Frost Flowers, a Winter Treat

Fantastical one-of-a-kind frost flower.
Early winter brings out a rare treat that many people don't get to see. The fragile, icy formations only last a few hours, from before daylight until the sunlight reaches them. They melt within seconds of the sun's warmth touching them. (Click on any photo to enlarge it for better viewing).
Dozens of frost flowers scattered across a patch of ground.
It takes particular conditions for frost flowers to form. The soil must still be warm, at least above freezing, and the night time temperatures must rapidly drop below freezing.

There are several kinds of plants that frost flowers form on, all of them having fibrous or hollow stems. One such plant is carpenter weed, also sometimes known as square weed. You can sometimes  find them forming at the base of yarrow (Achillea sp.), our native dittany (Cunila origanoides), and a few others.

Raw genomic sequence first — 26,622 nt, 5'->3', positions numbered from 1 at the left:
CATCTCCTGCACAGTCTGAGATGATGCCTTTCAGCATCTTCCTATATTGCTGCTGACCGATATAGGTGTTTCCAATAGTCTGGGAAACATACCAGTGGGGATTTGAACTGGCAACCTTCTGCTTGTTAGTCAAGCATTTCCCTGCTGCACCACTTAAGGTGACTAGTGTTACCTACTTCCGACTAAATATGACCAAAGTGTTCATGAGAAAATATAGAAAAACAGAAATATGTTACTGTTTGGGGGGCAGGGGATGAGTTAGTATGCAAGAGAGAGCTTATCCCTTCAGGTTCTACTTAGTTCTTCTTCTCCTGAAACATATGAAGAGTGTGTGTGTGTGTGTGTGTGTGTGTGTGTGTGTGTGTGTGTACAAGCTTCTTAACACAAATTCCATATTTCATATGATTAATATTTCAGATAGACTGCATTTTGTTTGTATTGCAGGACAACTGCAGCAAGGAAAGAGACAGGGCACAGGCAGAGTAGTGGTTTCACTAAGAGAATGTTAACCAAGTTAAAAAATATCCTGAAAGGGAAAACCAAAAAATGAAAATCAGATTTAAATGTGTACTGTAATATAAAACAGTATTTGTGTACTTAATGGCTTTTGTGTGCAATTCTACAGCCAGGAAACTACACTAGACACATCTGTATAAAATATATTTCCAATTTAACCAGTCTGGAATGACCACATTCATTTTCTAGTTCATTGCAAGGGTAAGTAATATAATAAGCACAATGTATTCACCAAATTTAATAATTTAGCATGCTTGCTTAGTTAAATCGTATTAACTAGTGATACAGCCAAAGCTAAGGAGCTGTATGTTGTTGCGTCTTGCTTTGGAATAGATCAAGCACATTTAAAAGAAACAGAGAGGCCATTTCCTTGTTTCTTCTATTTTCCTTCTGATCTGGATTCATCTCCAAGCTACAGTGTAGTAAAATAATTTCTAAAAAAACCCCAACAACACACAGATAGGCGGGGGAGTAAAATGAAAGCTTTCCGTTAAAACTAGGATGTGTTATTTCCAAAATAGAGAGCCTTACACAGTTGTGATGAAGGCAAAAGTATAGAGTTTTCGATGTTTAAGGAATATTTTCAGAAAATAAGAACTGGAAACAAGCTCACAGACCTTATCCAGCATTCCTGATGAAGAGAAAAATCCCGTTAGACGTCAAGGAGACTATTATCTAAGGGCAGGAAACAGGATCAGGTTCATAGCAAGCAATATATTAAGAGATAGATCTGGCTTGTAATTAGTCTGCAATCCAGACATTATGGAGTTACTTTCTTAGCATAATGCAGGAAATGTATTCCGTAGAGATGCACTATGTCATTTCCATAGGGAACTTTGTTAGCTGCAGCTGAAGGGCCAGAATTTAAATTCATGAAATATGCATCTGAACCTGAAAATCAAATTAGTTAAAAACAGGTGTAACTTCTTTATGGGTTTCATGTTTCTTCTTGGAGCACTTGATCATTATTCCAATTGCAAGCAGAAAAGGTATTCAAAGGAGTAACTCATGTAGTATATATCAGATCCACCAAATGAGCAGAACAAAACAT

The "frost" looks like spun glass, or feathers.
The process is simple - during the night as the temperature drops rapidly and begins to freeze at the top of the soil, it forces still-warm moisture from the ground upward into the plant stems. As the temperature continues to drop, the moisture is forced out the sides of the dead plant stem and the moisture freezes.
I see the frost flowers in early morning when I take my morning walk in the woods. Sometimes if the frost flowers are on a plant such as dittany, which has an oregano flavor, I stop to let a frost flower dissolve on my tongue. The same plants will have frost flowers for several days until the moisture is wicked away or the temperature changes. For a few days, though, the magical frost flowers appear in the woods and along country roads.

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1 comment:

sharon said...

never seen this....tremendous